“Where uptown and downtown meet, but not in midtown. We hate midtown.” – Alber Elbaz
Well, we personally LOVE midtown, and we can’t get into a bow tie right now.
Elbaz’ remark demonstrates the shared belief in fashion that anything worth valuing is found in the upper classes or the artists and innovators, but never, ever in the mainstream. It’s time to upend the notion that fashion moves in a single direction from “high” to “low.” Fashion is choral, rather than oracular. It is a horizontal exploration that will push fashion in new directions. The Internet has already opened the floodgates for a new, more inclusive era of fashion and commerce, so it’s only a matter of time before designers realize the vast openness of taste that we’re seeing. Even if it is true that dress reveals latent class interests, isn’t it more interesting to manipulate these codes, to modify their meaning rather than to assume the status quo? Let’s eschew comparisons of “high” versus “low” in order to find the vitality of the middle, the so-called mainstream.
Midtown isn’t high or low; it’s medium. Medium is ambiguous, and as a style, it’s unpretentious, coordinated, and utilitarian. Progressive fashion is not the extreme (F)ashion fantasy that Victor & Rolf, Gareth Pugh, and Lady Gaga believe it to be. Despite how it may look, the codes of aspirational fashion are deeply conservative and embedded with a traditional perception of class and status. The more imaginative designers are moving towards the middle with their unique ability to reference unremarkable, common, let’s say, “normal” subjects in thoughtful ways. The presumption that fashion trends move from elite tastemakers to early adopters and finally trickle down to the masses is no longer true.
Too many designers cling stubbornly to a handful of fabric swatches and a redundant mood board littered with obvious film stills, tired notions of the past, or representations of the future. Designers can and should look toward mainstream culture for inspiration. We are not talking about designers borrowing from sub-cultures or street fashion or using popular culture in an ironic pretense; we’re talking about designers that sincerely embrace the influence of mainstream consumer taste and global trends. So, who’s doing this already?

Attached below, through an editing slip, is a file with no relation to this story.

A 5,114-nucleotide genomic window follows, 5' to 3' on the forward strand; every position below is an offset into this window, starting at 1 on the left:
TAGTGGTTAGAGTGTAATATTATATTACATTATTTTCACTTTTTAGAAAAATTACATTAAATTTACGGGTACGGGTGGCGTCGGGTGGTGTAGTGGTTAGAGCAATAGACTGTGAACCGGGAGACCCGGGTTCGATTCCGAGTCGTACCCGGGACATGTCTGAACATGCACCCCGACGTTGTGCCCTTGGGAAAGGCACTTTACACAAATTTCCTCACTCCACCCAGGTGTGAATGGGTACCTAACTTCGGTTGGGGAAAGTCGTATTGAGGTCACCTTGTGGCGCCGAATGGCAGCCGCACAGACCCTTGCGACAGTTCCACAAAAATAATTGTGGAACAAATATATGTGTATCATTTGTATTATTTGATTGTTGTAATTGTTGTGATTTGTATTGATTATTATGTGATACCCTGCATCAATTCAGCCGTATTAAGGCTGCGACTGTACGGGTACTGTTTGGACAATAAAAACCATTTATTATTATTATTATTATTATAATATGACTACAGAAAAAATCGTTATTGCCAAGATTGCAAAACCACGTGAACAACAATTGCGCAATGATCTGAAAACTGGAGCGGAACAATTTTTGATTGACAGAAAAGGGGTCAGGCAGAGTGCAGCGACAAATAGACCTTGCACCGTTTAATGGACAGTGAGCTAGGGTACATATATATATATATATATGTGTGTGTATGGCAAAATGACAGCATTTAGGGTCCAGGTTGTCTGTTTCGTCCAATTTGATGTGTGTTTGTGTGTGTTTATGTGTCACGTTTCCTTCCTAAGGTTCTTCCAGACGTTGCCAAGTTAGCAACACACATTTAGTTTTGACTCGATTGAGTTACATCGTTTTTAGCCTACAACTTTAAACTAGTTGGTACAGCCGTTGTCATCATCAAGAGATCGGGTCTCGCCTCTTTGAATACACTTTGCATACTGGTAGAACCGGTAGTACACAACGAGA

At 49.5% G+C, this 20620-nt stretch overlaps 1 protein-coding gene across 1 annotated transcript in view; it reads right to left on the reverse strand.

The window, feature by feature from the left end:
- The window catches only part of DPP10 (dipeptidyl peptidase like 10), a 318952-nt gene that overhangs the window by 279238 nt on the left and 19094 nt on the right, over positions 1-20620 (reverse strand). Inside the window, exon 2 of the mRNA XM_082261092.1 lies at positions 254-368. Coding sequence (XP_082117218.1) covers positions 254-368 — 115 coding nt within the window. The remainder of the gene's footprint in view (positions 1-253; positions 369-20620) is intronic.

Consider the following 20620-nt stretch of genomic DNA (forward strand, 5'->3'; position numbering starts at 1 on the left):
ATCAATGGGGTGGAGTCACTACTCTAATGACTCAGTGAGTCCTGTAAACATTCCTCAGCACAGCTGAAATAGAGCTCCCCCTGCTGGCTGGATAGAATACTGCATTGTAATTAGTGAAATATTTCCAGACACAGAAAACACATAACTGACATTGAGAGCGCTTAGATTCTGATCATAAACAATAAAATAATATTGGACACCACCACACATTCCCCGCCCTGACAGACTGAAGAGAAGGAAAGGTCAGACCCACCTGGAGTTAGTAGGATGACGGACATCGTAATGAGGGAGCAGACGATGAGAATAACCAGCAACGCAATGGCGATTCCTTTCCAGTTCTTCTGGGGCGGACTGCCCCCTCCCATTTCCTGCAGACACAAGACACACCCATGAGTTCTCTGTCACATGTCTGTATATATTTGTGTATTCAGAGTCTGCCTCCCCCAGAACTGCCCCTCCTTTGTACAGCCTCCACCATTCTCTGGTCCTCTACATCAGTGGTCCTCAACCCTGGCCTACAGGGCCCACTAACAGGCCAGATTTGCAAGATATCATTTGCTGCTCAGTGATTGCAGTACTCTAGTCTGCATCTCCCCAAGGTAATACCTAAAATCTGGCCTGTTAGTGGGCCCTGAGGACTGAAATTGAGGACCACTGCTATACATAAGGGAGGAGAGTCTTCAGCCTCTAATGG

Miuccia Prada gave us hospital scrubs as a new style option for Spring 2011. The ER staple was redone with a new rounded shoulder, a full sleeve, a tailored torso and a pencil skirt, all presented in strong monochromatic hues in keeping with the traditions of health care uniforms. Not only did this concept produce one of this season’s best silhouettes, it underscored the media’s current obsession with doctors and nurses as exhibited in shows like Nip/Tuck, Mercy, Nurse Jackie, Scrubs, and Grey’s Anatomy. John Galliano was perhaps even more groundbreaking with his Spring ’11 Christian Dior collection. Whether Galliano was binging on Old Navy ads or watching South Pacific on repeat, this collection had the feeling of Carrie Donovan dancing with monkeys under a palm tree. Galliano went further than anybody else with this heavily merchandised, commercially satisfying collection.
For the past two seasons, Rodarte has been evoking Pier 1 Imports, with their eclectic homespun tapestries, country bedding, Japanese bathrobes, hotel curtains, tooled leather work, Chinese imperial porcelain, and wood paneling that somehow, when combined, make complete sense. Looking like a line of yoga clothes by Kim Kardashian for Target, Dirk Bikkemberg’s Fall 2011 collection adopted the “gym” look, a favorite among college students, celebrities, and stay-at-home moms. Christopher Kane’s crocheted knits are a nod to the blankets that appeared on Roseanne’s sofa, an emblem of American trans-fat comfort. Nickelodeon Network squiggles filled with colorful gels produced an element of pre-school perversion when isolated as extra large spaghetti straps, chokers, and halters. Marios Schwab’s Spring 2011 silk, lace, and leather collection was a rare achievement in that it emulated and legitimized 7th Avenue wholesale fashion aesthetics.
These may be fleeting moments of clarity in an otherwise incoherent moment in fashion, but we hope it’s a sign that renewed questioning is on the horizon and that at least some people are ready to move beyond the self-serving mythology of fashion. Of course most designers will perpetuate the elitism of their brands in order to fool the marketplace and their consumer into buying their product, but it’s an echoed refrain with continually deteriorating relevancy.
By SOLOMAN CHASE and LAUREN BOYLE